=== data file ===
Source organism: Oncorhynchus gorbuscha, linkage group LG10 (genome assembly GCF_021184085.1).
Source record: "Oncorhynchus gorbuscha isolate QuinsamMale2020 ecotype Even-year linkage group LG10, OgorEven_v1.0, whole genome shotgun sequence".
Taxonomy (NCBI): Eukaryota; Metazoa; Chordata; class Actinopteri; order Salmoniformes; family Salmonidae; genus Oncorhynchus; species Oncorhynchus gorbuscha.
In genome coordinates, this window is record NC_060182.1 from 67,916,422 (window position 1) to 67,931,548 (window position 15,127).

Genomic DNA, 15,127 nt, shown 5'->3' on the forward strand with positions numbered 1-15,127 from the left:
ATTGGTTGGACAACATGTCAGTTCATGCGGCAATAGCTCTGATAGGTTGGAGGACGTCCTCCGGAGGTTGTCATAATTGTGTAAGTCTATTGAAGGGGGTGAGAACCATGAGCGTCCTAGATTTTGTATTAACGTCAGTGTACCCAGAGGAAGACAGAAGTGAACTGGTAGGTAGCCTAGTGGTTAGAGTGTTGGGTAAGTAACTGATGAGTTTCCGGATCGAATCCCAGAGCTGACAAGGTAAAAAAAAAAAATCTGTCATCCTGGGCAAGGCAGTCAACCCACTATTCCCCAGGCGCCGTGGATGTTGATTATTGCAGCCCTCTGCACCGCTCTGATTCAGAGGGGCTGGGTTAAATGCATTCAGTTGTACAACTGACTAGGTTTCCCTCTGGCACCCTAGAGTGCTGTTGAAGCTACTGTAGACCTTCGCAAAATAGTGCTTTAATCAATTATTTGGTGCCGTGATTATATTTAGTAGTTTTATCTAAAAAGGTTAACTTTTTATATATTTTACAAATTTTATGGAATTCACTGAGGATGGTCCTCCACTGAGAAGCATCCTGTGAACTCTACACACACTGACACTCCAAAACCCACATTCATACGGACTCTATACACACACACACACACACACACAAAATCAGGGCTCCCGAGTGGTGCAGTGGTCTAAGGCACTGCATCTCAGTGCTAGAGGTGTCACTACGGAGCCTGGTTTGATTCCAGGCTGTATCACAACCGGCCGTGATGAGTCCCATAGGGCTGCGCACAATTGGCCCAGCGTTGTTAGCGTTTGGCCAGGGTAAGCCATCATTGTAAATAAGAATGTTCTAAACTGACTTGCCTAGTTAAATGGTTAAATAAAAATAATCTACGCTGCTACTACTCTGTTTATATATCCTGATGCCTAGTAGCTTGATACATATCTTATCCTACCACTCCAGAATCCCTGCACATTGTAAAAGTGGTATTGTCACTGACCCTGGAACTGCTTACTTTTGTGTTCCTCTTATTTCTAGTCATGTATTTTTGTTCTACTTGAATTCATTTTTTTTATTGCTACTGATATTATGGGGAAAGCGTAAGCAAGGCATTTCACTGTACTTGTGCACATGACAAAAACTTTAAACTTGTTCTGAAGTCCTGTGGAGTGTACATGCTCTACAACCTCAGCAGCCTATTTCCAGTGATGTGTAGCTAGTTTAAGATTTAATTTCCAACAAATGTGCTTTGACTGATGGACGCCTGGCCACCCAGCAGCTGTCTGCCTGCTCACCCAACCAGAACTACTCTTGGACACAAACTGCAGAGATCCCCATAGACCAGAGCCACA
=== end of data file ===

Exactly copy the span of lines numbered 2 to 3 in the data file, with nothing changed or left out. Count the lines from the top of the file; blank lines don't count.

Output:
Source record: "Oncorhynchus gorbuscha isolate QuinsamMale2020 ecotype Even-year linkage group LG10, OgorEven_v1.0, whole genome shotgun sequence".
Taxonomy (NCBI): Eukaryota; Metazoa; Chordata; class Actinopteri; order Salmoniformes; family Salmonidae; genus Oncorhynchus; species Oncorhynchus gorbuscha.